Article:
"In Shakespearean Narrative, Rawdon Wilson explores the variety and purposes of narrative in Shakespeare's plays. He does this by placing Shakespeare's use of narrative within a context of Renaissance narrative theory and practice, often citing analogous strategies from such other writers as Spenser and Cervantes, and exploring in depth the fruitfulness of contemporary narrative theory to an understanding of Shakespeare's practice. Thus Shakespearean Narrative undertakes a double task: it tries to understand Shakespeare's narrative strategies, which has never been done before in any comparable depth, and it also attempts to test the usefulness of contemporary narrative theory." "The book also relates Shakespeare's understanding of the narrative in the plays to the brilliant narrative poems that he wrote in the early 1590s. It also examines the narrative conventions that are used in the embedded, or inset, narratives in the plays. Particular attention is paid to the way Shakespeare creates fictional entities, such as worlds and characters, in the plays. A great deal of emphasis is placed on Shakespeare's innovative transformations of traditional narrative conventions."--BOOK JACKET.Title Summary field provided by Blackwell North America, Inc. All Rights Reserved
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I liked Rawdon Wilson"s book on Shakespearean Narrative very much, first of all, for its exuberant richness of argument which afforded me the huge pleasure of learning a lot about Renaissance literature and its dazzling variety of narrative and rhetorical ploys and for its usefulness for me as a high school English teacher which features teaching Shakespeare. Wilson says in his preface that his book came out of his teaching practice which came more and more to focus on Shakespeare's narrative techniques, informed by his intimate knowledge of other Renaissance texts and his interest in narratology, both Renaissance and contemporary.This was a novel approach to me and I found it most stimulating. The ways in which Shakespeare interrupts the dramatic flow to tell and retell stories which serve to thicken the texture of the world of the play or poem, its characters and the reader's imaginative response are beautifully traced and explained.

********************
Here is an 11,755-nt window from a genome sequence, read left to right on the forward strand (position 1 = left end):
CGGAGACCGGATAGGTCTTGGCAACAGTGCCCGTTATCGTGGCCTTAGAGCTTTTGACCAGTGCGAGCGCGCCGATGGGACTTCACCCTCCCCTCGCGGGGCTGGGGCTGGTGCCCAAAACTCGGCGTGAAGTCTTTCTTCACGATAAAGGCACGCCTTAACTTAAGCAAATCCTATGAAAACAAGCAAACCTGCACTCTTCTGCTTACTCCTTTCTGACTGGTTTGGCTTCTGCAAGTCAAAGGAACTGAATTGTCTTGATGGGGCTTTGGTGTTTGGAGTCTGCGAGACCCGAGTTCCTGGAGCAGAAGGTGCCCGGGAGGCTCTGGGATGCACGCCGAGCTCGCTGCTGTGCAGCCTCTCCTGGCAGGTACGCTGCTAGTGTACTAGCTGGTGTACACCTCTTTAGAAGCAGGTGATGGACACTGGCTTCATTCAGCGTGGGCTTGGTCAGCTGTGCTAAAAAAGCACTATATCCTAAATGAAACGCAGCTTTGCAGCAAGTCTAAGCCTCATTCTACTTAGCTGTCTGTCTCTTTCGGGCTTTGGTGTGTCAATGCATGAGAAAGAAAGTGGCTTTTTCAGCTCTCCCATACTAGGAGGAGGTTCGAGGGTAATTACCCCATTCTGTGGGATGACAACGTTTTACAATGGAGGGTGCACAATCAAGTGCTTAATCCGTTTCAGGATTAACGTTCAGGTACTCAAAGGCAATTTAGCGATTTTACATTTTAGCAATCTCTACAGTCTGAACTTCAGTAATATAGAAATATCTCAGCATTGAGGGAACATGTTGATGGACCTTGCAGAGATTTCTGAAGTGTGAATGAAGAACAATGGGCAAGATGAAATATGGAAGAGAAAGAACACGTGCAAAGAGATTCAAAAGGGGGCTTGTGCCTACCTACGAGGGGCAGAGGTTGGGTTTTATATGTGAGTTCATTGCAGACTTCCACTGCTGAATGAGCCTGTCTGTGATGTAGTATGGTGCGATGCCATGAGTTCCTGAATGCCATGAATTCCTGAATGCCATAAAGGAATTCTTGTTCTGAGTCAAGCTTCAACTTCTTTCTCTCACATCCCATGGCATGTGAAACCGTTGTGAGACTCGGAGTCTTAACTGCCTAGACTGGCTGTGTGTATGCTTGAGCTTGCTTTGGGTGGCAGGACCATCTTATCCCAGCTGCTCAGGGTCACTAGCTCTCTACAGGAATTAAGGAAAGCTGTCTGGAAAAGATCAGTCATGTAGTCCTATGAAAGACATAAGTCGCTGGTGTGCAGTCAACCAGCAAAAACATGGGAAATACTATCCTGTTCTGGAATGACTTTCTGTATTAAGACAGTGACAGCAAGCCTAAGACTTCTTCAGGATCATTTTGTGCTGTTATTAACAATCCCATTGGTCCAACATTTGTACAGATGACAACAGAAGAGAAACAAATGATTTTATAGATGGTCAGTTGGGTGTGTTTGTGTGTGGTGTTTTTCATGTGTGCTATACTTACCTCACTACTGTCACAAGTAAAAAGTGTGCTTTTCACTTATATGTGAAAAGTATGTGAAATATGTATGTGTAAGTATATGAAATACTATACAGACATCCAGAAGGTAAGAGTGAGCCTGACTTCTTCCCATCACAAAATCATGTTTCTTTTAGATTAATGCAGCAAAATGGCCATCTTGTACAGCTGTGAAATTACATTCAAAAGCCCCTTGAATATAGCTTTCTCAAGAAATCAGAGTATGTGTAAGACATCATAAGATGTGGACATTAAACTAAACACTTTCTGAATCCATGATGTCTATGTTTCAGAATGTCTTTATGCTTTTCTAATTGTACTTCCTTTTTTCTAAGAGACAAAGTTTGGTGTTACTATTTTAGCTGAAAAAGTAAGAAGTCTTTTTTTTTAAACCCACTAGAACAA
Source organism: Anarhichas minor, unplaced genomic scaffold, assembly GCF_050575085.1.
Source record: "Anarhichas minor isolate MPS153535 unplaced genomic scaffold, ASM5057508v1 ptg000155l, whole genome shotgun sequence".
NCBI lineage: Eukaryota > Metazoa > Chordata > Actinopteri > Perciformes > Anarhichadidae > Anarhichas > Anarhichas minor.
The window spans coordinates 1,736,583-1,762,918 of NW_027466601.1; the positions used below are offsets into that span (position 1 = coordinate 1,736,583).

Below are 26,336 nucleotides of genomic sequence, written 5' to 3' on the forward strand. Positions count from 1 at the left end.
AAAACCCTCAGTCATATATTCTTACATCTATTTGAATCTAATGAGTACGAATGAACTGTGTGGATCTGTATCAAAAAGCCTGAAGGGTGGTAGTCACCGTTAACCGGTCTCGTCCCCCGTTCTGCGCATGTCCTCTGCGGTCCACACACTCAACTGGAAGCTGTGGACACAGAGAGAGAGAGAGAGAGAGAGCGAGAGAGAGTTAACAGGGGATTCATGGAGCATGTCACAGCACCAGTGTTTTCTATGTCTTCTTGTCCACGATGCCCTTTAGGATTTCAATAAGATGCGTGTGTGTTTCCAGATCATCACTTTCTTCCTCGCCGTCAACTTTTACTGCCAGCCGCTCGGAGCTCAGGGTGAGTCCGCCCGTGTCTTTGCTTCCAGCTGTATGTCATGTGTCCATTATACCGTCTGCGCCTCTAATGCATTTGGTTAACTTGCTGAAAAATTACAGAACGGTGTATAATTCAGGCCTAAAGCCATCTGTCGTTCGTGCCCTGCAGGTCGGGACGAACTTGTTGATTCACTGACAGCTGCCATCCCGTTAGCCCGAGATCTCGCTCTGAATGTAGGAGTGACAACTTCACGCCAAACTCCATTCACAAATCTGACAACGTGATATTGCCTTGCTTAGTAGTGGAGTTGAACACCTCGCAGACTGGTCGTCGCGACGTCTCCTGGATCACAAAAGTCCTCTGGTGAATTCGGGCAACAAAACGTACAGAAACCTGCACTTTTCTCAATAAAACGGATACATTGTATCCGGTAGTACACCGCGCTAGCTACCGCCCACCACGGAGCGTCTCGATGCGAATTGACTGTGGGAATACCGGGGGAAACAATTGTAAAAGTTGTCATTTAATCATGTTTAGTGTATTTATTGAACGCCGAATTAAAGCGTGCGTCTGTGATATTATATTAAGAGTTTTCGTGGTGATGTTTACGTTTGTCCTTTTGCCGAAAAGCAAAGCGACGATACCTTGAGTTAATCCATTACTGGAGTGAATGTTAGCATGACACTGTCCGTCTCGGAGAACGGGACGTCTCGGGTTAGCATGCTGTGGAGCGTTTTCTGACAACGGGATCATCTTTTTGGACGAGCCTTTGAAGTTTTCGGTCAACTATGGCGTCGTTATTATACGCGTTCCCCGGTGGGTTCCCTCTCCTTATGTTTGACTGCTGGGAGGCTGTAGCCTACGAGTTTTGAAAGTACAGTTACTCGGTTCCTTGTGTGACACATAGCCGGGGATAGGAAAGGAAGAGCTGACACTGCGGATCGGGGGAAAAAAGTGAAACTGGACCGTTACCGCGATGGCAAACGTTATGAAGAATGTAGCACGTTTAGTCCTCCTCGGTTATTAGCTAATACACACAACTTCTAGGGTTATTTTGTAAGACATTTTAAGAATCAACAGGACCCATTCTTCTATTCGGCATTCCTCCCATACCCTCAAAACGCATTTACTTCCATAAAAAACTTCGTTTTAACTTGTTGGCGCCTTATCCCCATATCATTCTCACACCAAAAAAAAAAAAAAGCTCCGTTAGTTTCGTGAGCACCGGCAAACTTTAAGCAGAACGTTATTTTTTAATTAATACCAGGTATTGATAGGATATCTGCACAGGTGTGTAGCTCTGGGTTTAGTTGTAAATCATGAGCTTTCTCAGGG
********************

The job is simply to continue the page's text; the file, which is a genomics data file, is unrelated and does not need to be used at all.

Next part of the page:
The cover illustration is of Diego Valazquez's Las Hilanderas and is a perfect illustration of the trope of ekphrasis which Wilson traces through each chapter: Narrative, Conventions, Voice, World, Character and Boundaries. Ekphrasis is "the verbal description of a work of fine art"(35) and is commonly used by Renaissance writers, notably by Spenser, Cervantes and Shakespeare as Wilson shows. The complexity and playfulness that result in having a character in the work look at a painting or tapestry allowing the rudiments of that story, likely known and thus available for imaginative amplification, planted in the awareness of the character as well as the reader were thrilling discoveries for me and just one example of the value of reading this very fine book.